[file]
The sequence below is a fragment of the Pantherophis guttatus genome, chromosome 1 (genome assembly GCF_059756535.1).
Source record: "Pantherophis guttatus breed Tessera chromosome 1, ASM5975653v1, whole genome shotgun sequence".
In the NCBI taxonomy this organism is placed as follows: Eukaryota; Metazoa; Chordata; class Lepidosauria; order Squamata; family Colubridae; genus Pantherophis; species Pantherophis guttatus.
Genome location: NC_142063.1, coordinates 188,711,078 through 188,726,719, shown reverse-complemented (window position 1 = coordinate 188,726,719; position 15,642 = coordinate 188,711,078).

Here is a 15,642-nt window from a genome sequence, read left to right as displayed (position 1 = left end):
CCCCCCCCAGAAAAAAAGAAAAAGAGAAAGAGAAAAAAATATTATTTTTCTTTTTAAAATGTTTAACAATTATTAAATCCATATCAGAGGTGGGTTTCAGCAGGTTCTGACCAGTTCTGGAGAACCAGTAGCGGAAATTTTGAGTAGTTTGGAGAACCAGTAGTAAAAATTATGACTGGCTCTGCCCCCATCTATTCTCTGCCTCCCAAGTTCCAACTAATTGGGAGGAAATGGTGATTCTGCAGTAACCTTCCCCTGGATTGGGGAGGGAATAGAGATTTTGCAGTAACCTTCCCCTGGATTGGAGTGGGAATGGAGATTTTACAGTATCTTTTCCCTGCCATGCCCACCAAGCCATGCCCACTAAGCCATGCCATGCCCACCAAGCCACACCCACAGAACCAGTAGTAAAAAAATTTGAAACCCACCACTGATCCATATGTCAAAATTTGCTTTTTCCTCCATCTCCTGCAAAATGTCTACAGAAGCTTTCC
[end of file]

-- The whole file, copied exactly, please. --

The sequence below is a fragment of the Pantherophis guttatus genome, chromosome 1 (genome assembly GCF_059756535.1).
Source record: "Pantherophis guttatus breed Tessera chromosome 1, ASM5975653v1, whole genome shotgun sequence".
In the NCBI taxonomy this organism is placed as follows: Eukaryota; Metazoa; Chordata; class Lepidosauria; order Squamata; family Colubridae; genus Pantherophis; species Pantherophis guttatus.
Genome location: NC_142063.1, coordinates 188,711,078 through 188,726,719, shown reverse-complemented (window position 1 = coordinate 188,726,719; position 15,642 = coordinate 188,711,078).

Here is a 15,642-nt window from a genome sequence, read left to right as displayed (position 1 = left end):
CCCCCCCCAGAAAAAAAGAAAAAGAGAAAGAGAAAAAAATATTATTTTTCTTTTTAAAATGTTTAACAATTATTAAATCCATATCAGAGGTGGGTTTCAGCAGGTTCTGACCAGTTCTGGAGAACCAGTAGCGGAAATTTTGAGTAGTTTGGAGAACCAGTAGTAAAAATTATGACTGGCTCTGCCCCCATCTATTCTCTGCCTCCCAAGTTCCAACTAATTGGGAGGAAATGGTGATTCTGCAGTAACCTTCCCCTGGATTGGGGAGGGAATAGAGATTTTGCAGTAACCTTCCCCTGGATTGGAGTGGGAATGGAGATTTTACAGTATCTTTTCCCTGCCATGCCCACCAAGCCATGCCCACTAAGCCATGCCATGCCCACCAAGCCACACCCACAGAACCAGTAGTAAAAAAATTTGAAACCCACCACTGATCCATATGTCAAAATTTGCTTTTTCCTCCATCTCCTGCAAAATGTCTACAGAAGCTTTCC